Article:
You can read my first post over here.
Logistics for the Ironman US Championship was very unique to any race I’ve ever done before. It’s very understandable since, you know, the race was being held in the biggest city in the United States. After checking into our hotel we had to head to the Ironman expo to check in, get our bibs and swag bag, and pick up our bicycles.
We checked in, picked up all our bib stuff and had to weigh ourselves. I’m not sure what the point of that was — I guess Ironman wanted to know how fat I was. At least I was only 4 pounds heavier than when I left home… and I was wearing clothes. woo hoo!
Instead of the smaller mesh bags that Ironman were giving out at previous races, they started to give out these awesome HUGE backpacks. I love it. Very roomy and I retired the one I brought with me to use this one for the trip home. Inside the bag has all the standard goodies, some coupons, samples and even an Ironman U.S. Championship license plate frame. They’re going in a good direction on these things.
Instead of shipping our bikes or bringing them on the train/plane, we utilized the TriBike Transport Service. And OH MY GOD was this TOTALLY worth it. We shipped them via FedEx last year for the Poconos 70.3 and it was more of a hassle. I couldn’t imagine doing that in New York City. With TriBike Transport we dropped them off about a mile away from home at Sports Basement in Sunnyvale and picked them up at the pier outside the expo. Can’t complain! We wandered around the expo, got our bikes and went back to the hotel to prep them up.
After getting our bikes back, we had to head back out and get food. We, of course, had to go to the Hello Deli, made famous by David Letterman.
And Rupert Jee was there of course! The dude is awesome. Youtube some of the skits he has done with Letterman if you don’t believe me.
I … got the “Big Ass” and laughed like an idiot when Rupert Jee said “your big ass is ready!” … it was delicious.
The next morning Kelly’s parents and brother arrived. They were our support squad! Was pretty awesome having them here. They came out to Texas for my first too. How cool is that?
We had to head on down and board the ferry with our bikes to drop them and our gear bags off at transition. It was a cool ferry ride over to Fort Lee, NJ. Here’s a bunch of photos I snapped.
And now to get on to some of the race details. We got to sleep in pretty late … we woke up at 2am. Downed some food (I think I ate a chocolate croissant and various other things) and got dressed. We headed down to board the athlete ferry to transition. Things were about to get real!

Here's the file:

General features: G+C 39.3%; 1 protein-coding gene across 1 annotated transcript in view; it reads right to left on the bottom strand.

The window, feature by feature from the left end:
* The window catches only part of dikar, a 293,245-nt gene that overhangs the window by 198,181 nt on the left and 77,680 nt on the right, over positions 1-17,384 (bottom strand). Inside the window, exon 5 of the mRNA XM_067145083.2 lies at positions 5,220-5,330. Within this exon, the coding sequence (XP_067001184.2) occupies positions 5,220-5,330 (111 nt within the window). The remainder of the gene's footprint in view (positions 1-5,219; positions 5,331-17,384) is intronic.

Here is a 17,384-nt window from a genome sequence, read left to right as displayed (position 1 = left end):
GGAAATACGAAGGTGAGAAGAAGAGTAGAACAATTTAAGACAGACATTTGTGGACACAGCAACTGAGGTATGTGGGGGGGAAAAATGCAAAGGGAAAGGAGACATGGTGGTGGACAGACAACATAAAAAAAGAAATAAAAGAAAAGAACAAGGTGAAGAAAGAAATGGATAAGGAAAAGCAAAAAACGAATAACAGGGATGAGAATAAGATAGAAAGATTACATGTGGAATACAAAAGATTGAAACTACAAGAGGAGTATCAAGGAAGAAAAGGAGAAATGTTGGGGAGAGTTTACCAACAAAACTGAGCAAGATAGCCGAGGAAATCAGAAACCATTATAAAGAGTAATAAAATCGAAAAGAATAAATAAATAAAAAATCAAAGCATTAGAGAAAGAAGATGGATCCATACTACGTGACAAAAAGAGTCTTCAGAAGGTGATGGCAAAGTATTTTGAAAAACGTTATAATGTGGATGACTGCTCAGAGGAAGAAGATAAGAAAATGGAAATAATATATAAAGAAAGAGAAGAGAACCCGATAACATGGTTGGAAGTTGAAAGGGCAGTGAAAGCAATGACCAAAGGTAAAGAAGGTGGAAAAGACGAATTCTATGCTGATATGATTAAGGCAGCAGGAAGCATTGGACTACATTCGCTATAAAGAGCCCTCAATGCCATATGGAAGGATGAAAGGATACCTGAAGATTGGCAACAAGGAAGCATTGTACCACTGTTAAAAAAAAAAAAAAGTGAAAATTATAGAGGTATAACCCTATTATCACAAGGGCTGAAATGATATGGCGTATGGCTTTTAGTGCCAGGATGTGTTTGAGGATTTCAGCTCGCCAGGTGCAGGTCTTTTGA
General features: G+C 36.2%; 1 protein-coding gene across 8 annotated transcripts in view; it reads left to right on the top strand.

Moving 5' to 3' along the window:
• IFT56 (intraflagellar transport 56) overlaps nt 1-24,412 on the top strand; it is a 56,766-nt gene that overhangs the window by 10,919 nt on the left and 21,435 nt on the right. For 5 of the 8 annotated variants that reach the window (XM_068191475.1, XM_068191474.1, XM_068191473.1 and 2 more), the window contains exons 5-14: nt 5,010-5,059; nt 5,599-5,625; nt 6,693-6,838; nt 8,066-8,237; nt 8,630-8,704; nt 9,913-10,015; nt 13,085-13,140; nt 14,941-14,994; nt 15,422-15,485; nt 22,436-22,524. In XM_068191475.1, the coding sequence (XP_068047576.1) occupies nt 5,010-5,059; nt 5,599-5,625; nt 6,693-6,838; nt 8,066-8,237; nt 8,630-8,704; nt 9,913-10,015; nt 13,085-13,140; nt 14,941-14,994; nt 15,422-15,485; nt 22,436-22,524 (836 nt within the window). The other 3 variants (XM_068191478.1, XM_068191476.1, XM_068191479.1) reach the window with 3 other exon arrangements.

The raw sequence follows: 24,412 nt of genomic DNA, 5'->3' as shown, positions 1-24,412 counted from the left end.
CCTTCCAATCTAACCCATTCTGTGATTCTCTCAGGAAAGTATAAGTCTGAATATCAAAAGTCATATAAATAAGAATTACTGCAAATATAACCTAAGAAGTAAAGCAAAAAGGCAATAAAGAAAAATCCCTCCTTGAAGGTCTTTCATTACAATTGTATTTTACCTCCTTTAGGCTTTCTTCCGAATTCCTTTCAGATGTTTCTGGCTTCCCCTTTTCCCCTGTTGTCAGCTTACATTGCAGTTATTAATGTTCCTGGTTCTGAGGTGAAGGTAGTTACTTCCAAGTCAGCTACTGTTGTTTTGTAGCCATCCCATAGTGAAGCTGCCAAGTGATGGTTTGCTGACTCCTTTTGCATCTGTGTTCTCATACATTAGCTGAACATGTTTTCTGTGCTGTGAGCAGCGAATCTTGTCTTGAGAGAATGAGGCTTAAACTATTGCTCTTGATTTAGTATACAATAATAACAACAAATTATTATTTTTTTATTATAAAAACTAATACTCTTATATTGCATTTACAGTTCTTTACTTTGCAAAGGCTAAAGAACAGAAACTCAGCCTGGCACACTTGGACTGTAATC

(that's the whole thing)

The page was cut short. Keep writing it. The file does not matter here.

My best memory of the whole trip was sitting in the ferry terminal waiting for the all aboard signal. The volunteers and staff got on the first ferry and when they were walking by boarding all the athletes started clapping. It was an awesome thing to see.
We headed out on the nice 30 minute ride to transition. I was already starting to sweat due to the humidity. I knew it would be a long day and I wasn’t sure if I could cut it. I have a very high sweat rate… eeck! We dropped our run and bike special needs bags off and queued up in line to fill up our tires. Mike Reilly was already there and announcing everything (The official voice of Ironman) but it wasn’t making me as nervous as I was over in Texas.
At 6:00AM-ish we boarded another ferry that would take us 2.4 miles up the Hudson to the barge where the swim start was. We stayed on the boats while the pros went off – both the male and (I believe for the first time they got their own wave) the female pros. It was amazing to watch. Then right after that they started queuing up the athlete boats and getting us into the water time trial style. I believe ours was the 2nd or 3rd boat. We only stayed on the barge for a few seconds before taking the plunge into … THE HUDSON.
The swim was very fast. I forget what time the current went in our favor but it was pretty early into the swim. I finished it in 56:10 and Kelly came in right behind me at 56:27. The water quality actually seemed fantastic until about the last 50 meters of the race. Then it was dark when you put your head in the water and you can smell the pollution. It was very gross. Right before getting out if you stood up you were up to your crotch in murk.
Unfortunately Andy Naylor, a 43 year old police officer, from Hong Kong passed away during the swim. I was swimming a bit to the right of the river and the boat was motioning for me to move further to the left for spacial reasons. Such a tragedy. 🙁